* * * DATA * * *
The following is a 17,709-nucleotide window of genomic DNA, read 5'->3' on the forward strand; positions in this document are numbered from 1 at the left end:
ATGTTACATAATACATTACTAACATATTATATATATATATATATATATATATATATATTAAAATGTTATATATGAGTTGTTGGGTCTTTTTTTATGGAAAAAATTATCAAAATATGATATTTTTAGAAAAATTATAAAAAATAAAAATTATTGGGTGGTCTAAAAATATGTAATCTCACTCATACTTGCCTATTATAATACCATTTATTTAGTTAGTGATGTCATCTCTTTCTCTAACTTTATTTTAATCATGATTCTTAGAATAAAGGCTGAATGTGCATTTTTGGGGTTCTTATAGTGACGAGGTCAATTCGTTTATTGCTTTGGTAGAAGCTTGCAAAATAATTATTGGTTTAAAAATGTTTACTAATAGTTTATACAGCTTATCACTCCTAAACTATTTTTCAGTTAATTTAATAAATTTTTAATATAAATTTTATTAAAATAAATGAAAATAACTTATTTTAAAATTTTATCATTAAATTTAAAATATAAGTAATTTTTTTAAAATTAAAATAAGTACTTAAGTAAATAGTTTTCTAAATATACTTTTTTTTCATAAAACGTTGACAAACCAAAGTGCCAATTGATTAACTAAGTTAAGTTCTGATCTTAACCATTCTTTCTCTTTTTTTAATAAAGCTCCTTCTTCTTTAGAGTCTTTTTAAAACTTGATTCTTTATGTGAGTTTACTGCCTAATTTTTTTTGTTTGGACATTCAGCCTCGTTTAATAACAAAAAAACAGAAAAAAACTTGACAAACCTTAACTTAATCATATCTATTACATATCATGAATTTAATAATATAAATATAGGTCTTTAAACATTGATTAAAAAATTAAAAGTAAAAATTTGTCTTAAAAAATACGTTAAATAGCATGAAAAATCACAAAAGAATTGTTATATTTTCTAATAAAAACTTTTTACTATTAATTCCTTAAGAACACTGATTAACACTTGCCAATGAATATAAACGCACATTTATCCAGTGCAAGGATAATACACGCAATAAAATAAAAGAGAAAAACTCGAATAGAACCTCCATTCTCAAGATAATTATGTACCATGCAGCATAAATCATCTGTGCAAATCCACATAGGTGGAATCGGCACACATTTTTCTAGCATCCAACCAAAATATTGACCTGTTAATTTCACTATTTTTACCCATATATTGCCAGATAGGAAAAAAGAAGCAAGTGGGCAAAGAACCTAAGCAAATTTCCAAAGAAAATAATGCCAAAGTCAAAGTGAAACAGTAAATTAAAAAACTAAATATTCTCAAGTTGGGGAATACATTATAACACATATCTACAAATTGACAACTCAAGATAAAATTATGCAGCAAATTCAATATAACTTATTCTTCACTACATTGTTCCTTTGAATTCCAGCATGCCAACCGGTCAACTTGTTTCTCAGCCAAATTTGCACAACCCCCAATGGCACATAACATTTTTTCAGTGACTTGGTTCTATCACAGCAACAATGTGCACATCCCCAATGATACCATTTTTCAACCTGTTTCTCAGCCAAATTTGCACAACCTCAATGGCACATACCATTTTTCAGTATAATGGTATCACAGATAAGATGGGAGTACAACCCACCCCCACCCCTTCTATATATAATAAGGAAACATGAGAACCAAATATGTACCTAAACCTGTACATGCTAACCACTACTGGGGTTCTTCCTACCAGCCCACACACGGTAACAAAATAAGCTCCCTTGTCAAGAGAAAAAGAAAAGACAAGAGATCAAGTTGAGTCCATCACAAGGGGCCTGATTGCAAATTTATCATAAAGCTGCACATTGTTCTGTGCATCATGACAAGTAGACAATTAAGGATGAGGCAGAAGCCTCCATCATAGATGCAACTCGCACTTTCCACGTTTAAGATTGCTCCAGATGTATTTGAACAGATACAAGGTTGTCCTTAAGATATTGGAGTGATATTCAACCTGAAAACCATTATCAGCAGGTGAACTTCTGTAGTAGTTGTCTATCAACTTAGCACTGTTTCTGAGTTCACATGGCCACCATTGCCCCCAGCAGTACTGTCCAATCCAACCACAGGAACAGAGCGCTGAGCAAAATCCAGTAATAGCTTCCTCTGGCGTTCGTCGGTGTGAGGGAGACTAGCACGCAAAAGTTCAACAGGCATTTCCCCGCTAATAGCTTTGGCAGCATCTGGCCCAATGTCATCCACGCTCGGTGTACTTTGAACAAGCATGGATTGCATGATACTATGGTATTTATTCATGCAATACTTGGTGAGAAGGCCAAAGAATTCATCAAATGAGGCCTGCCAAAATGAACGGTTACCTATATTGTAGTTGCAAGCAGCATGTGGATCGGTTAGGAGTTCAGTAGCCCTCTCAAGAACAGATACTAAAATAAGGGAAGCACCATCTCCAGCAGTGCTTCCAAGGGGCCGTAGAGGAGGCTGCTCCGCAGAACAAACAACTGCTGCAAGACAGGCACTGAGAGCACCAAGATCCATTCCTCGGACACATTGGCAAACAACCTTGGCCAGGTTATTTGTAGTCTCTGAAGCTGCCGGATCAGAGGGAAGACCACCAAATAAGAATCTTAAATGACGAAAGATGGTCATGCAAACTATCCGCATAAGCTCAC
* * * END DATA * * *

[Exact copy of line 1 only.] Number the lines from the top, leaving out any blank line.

The following is a 17,709-nucleotide window of genomic DNA, read 5'->3' on the forward strand; positions in this document are numbered from 1 at the left end: